Titles, Trophies and Testimonials: the Sorry State of Real Estate Advertising

Ed. Note.  Move Smartly is pleased to welcome Carl Minicucci and his insightful commentary to our blog.  Carl is a sales representative with Humber Valley Realty in Vaughan and is active in the real estate industry.  He has a professional background in accounting and business.

Carl in Real Estate Trends

As a member of the Toronto Real Estate Board (TREB) finance committee, I always look forward to monthly updates of membership statistics. Certainly, there is a direct correlation between the swelling numbers of new registrants over the past number of years and the corresponding strength of the real estate market.

According to the TREB, for the year 2007, there were approximately 93,200 total residential unit sales and approximately 26,800 registered members as at year’s end. Five years earlier, for the year 2002, there were approximately 74,800 total sales and 18,100 registrants. The net result is a decrease in average unit sales per registrant of about 16%.

The above trend arguably is a contributing factor to the overall proliferation of media advertising among Realtors. From billboards, bus shelters and balloons to trade journals, television and tried and true ad-mail, traditional advertising continues to prevail. Add to that the exponential growth of on-line marketing and Web 2.0 and you begin to appreciate the breadth of media being used by Realtors in their efforts to capture consumer attention.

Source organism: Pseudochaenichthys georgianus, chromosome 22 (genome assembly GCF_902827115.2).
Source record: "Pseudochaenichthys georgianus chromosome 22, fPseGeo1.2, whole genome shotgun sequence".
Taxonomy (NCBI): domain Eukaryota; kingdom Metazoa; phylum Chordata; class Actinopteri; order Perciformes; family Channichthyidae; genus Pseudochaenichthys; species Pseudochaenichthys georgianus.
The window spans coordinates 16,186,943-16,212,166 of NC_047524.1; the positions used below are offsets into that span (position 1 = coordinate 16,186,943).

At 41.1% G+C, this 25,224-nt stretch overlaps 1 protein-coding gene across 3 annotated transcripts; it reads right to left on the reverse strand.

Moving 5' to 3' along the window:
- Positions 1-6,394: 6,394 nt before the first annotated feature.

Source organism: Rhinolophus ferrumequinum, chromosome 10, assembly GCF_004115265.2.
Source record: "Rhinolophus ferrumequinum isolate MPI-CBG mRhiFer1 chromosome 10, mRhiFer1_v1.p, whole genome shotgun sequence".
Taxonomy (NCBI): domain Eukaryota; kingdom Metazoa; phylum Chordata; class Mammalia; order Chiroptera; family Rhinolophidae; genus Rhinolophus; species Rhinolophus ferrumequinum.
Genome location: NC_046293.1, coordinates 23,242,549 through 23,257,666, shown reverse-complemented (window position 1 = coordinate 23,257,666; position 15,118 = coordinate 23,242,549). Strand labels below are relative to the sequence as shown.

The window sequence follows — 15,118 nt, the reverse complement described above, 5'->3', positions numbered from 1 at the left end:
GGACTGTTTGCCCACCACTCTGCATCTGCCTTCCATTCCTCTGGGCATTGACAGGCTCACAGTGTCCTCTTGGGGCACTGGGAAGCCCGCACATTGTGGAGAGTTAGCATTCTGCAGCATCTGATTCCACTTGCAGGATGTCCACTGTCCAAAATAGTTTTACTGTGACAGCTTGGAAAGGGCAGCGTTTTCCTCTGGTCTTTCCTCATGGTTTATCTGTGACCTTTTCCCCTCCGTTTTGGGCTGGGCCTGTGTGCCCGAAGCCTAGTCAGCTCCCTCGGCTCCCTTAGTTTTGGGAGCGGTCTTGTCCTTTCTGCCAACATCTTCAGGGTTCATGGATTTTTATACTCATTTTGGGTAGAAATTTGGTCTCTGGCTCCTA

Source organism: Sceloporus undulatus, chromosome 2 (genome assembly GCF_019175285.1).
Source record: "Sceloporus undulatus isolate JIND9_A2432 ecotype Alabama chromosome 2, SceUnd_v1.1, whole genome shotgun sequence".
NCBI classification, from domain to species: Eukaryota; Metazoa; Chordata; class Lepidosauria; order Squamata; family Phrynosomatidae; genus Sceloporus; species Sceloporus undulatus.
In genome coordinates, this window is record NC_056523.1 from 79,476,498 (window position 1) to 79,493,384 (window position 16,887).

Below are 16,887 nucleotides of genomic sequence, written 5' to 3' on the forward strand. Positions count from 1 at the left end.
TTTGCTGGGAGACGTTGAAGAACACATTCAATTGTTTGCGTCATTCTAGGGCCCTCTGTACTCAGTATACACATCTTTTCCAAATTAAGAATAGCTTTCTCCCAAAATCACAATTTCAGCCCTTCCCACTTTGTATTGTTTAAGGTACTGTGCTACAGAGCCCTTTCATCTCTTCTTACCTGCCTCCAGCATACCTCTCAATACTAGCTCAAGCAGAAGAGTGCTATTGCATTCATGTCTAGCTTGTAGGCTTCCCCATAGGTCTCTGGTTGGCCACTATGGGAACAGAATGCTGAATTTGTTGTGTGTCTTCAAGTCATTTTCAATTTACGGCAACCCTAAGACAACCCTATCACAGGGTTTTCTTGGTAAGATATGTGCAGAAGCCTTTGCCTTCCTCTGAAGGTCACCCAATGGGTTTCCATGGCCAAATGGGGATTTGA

As the amount of overall advertising increases, so (it seems) does the amount of ostentatious, overbearing and dare I say, narcissistic copy which adorns the chosen medium. The resultant escalation in exaggerated advertising has actually led to regulatory involvement.

In its mandate to enhance professionalism and increase consumer protection, the Real Estate Council of Ontario (RECO) released Advertising Guidelines in conjunction with the new Real Estate and Business Broker’s Act of 2002 which came into force on March 31, 2006. As part of these Guidelines, the topics of Advertising Claims, Promises and Statements are specifically addressed. (A complete copy can be found HERE.)

Unfortunately, this type of advertising undermines the level of sophistication of today’s consumer. Today’s consumer is resourceful and street savvy and increasingly in demand of a value proposition. The days of the hard sell and push marketing are numbered.

Realtors ought to spend less time sharing their Titles, Trophies and Testimonials. Today’s consumers deserve trustworthy and unbiased information. They are less interested in knowing about you as much as what-you-can-do-for-them.

Carl Minicucci is a Sales Representative at Humber Valley Realty (1997) Limited in Vaughan. Email Carl

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